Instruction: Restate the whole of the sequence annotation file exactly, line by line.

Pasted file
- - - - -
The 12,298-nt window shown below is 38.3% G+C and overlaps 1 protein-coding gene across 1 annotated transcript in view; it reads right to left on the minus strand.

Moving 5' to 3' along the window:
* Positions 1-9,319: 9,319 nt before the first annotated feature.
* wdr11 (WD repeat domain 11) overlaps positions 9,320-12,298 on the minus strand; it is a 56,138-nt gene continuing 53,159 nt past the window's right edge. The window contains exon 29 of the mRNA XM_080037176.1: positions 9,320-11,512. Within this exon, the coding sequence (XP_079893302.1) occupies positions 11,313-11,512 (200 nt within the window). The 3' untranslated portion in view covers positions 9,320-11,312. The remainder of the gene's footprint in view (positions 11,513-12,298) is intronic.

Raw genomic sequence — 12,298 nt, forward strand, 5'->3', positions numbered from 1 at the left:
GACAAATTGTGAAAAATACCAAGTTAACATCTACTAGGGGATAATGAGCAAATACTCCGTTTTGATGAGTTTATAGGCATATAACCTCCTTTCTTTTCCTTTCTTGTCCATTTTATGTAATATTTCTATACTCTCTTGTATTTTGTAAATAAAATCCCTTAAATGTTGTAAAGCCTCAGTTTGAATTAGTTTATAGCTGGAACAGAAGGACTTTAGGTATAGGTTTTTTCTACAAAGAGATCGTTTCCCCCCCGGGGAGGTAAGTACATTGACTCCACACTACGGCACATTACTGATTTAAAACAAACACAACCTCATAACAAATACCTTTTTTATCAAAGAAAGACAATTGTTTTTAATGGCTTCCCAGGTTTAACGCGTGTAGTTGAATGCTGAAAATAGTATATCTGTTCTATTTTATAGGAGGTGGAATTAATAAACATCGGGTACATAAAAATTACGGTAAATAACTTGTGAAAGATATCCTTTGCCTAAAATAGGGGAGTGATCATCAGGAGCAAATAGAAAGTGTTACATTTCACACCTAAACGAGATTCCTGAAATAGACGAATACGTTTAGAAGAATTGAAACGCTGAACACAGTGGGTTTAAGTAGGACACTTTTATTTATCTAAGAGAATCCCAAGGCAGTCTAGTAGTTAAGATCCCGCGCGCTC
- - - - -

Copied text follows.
The 12,298-nt window shown below is 38.3% G+C and overlaps 1 protein-coding gene across 1 annotated transcript in view; it reads right to left on the minus strand.

Moving 5' to 3' along the window:
* Positions 1-9,319: 9,319 nt before the first annotated feature.
* wdr11 (WD repeat domain 11) overlaps positions 9,320-12,298 on the minus strand; it is a 56,138-nt gene continuing 53,159 nt past the window's right edge. The window contains exon 29 of the mRNA XM_080037176.1: positions 9,320-11,512. Within this exon, the coding sequence (XP_079893302.1) occupies positions 11,313-11,512 (200 nt within the window). The 3' untranslated portion in view covers positions 9,320-11,312. The remainder of the gene's footprint in view (positions 11,513-12,298) is intronic.

Raw genomic sequence — 12,298 nt, forward strand, 5'->3', positions numbered from 1 at the left:
GACAAATTGTGAAAAATACCAAGTTAACATCTACTAGGGGATAATGAGCAAATACTCCGTTTTGATGAGTTTATAGGCATATAACCTCCTTTCTTTTCCTTTCTTGTCCATTTTATGTAATATTTCTATACTCTCTTGTATTTTGTAAATAAAATCCCTTAAATGTTGTAAAGCCTCAGTTTGAATTAGTTTATAGCTGGAACAGAAGGACTTTAGGTATAGGTTTTTTCTACAAAGAGATCGTTTCCCCCCCGGGGAGGTAAGTACATTGACTCCACACTACGGCACATTACTGATTTAAAACAAACACAACCTCATAACAAATACCTTTTTTATCAAAGAAAGACAATTGTTTTTAATGGCTTCCCAGGTTTAACGCGTGTAGTTGAATGCTGAAAATAGTATATCTGTTCTATTTTATAGGAGGTGGAATTAATAAACATCGGGTACATAAAAATTACGGTAAATAACTTGTGAAAGATATCCTTTGCCTAAAATAGGGGAGTGATCATCAGGAGCAAATAGAAAGTGTTACATTTCACACCTAAACGAGATTCCTGAAATAGACGAATACGTTTAGAAGAATTGAAACGCTGAACACAGTGGGTTTAAGTAGGACACTTTTATTTATCTAAGAGAATCCCAAGGCAGTCTAGTAGTTAAGATCCCGCGCGCTC